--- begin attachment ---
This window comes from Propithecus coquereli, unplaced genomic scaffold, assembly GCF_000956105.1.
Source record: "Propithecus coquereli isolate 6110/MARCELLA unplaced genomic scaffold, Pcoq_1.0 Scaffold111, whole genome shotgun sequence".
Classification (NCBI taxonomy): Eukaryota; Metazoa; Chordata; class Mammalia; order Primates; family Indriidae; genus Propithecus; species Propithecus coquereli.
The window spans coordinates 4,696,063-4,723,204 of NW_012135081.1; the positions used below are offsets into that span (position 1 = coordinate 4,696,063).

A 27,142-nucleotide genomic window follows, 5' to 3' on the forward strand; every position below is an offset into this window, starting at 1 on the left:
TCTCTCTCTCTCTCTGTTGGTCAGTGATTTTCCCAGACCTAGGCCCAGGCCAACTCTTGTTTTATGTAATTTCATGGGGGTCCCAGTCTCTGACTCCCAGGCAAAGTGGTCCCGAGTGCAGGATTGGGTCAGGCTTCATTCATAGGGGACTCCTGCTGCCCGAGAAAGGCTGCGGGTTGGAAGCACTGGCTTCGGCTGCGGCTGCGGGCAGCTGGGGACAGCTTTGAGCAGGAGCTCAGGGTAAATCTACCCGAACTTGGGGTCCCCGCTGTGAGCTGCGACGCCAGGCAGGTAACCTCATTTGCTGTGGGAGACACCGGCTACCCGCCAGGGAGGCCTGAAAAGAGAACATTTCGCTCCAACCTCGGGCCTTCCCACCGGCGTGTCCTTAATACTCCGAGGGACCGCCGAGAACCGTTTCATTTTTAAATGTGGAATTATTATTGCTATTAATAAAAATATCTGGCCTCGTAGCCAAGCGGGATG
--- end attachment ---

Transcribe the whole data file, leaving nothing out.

This window comes from Propithecus coquereli, unplaced genomic scaffold, assembly GCF_000956105.1.
Source record: "Propithecus coquereli isolate 6110/MARCELLA unplaced genomic scaffold, Pcoq_1.0 Scaffold111, whole genome shotgun sequence".
Classification (NCBI taxonomy): Eukaryota; Metazoa; Chordata; class Mammalia; order Primates; family Indriidae; genus Propithecus; species Propithecus coquereli.
The window spans coordinates 4,696,063-4,723,204 of NW_012135081.1; the positions used below are offsets into that span (position 1 = coordinate 4,696,063).

A 27,142-nucleotide genomic window follows, 5' to 3' on the forward strand; every position below is an offset into this window, starting at 1 on the left:
TCTCTCTCTCTCTCTGTTGGTCAGTGATTTTCCCAGACCTAGGCCCAGGCCAACTCTTGTTTTATGTAATTTCATGGGGGTCCCAGTCTCTGACTCCCAGGCAAAGTGGTCCCGAGTGCAGGATTGGGTCAGGCTTCATTCATAGGGGACTCCTGCTGCCCGAGAAAGGCTGCGGGTTGGAAGCACTGGCTTCGGCTGCGGCTGCGGGCAGCTGGGGACAGCTTTGAGCAGGAGCTCAGGGTAAATCTACCCGAACTTGGGGTCCCCGCTGTGAGCTGCGACGCCAGGCAGGTAACCTCATTTGCTGTGGGAGACACCGGCTACCCGCCAGGGAGGCCTGAAAAGAGAACATTTCGCTCCAACCTCGGGCCTTCCCACCGGCGTGTCCTTAATACTCCGAGGGACCGCCGAGAACCGTTTCATTTTTAAATGTGGAATTATTATTGCTATTAATAAAAATATCTGGCCTCGTAGCCAAGCGGGATG